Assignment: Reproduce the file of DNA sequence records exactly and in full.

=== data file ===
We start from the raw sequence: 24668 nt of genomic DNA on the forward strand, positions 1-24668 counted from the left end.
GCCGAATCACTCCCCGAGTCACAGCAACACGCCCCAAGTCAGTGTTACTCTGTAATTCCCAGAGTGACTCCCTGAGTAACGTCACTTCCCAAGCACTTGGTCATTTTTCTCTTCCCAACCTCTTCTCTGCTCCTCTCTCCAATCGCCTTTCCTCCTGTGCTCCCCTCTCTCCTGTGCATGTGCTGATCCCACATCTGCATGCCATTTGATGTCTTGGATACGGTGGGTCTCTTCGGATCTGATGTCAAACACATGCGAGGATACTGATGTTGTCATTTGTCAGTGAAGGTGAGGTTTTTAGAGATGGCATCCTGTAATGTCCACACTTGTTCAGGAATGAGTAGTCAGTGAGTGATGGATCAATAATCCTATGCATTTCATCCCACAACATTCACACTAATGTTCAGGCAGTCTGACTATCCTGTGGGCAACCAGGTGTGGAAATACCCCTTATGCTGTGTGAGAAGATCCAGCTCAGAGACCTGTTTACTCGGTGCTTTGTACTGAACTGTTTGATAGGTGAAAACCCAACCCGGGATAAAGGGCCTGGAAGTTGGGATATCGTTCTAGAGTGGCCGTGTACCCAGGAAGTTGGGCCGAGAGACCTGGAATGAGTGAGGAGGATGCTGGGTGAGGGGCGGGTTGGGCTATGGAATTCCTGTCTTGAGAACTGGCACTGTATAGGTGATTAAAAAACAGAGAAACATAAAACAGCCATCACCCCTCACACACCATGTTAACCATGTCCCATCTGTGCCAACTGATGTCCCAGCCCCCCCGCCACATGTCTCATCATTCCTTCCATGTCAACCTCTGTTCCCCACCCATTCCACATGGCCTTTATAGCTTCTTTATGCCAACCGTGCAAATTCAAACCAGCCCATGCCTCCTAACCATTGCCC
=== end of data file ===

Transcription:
We start from the raw sequence: 24668 nt of genomic DNA on the forward strand, positions 1-24668 counted from the left end.
GCCGAATCACTCCCCGAGTCACAGCAACACGCCCCAAGTCAGTGTTACTCTGTAATTCCCAGAGTGACTCCCTGAGTAACGTCACTTCCCAAGCACTTGGTCATTTTTCTCTTCCCAACCTCTTCTCTGCTCCTCTCTCCAATCGCCTTTCCTCCTGTGCTCCCCTCTCTCCTGTGCATGTGCTGATCCCACATCTGCATGCCATTTGATGTCTTGGATACGGTGGGTCTCTTCGGATCTGATGTCAAACACATGCGAGGATACTGATGTTGTCATTTGTCAGTGAAGGTGAGGTTTTTAGAGATGGCATCCTGTAATGTCCACACTTGTTCAGGAATGAGTAGTCAGTGAGTGATGGATCAATAATCCTATGCATTTCATCCCACAACATTCACACTAATGTTCAGGCAGTCTGACTATCCTGTGGGCAACCAGGTGTGGAAATACCCCTTATGCTGTGTGAGAAGATCCAGCTCAGAGACCTGTTTACTCGGTGCTTTGTACTGAACTGTTTGATAGGTGAAAACCCAACCCGGGATAAAGGGCCTGGAAGTTGGGATATCGTTCTAGAGTGGCCGTGTACCCAGGAAGTTGGGCCGAGAGACCTGGAATGAGTGAGGAGGATGCTGGGTGAGGGGCGGGTTGGGCTATGGAATTCCTGTCTTGAGAACTGGCACTGTATAGGTGATTAAAAAACAGAGAAACATAAAACAGCCATCACCCCTCACACACCATGTTAACCATGTCCCATCTGTGCCAACTGATGTCCCAGCCCCCCCGCCACATGTCTCATCATTCCTTCCATGTCAACCTCTGTTCCCCACCCATTCCACATGGCCTTTATAGCTTCTTTATGCCAACCGTGCAAATTCAAACCAGCCCATGCCTCCTAACCATTGCCC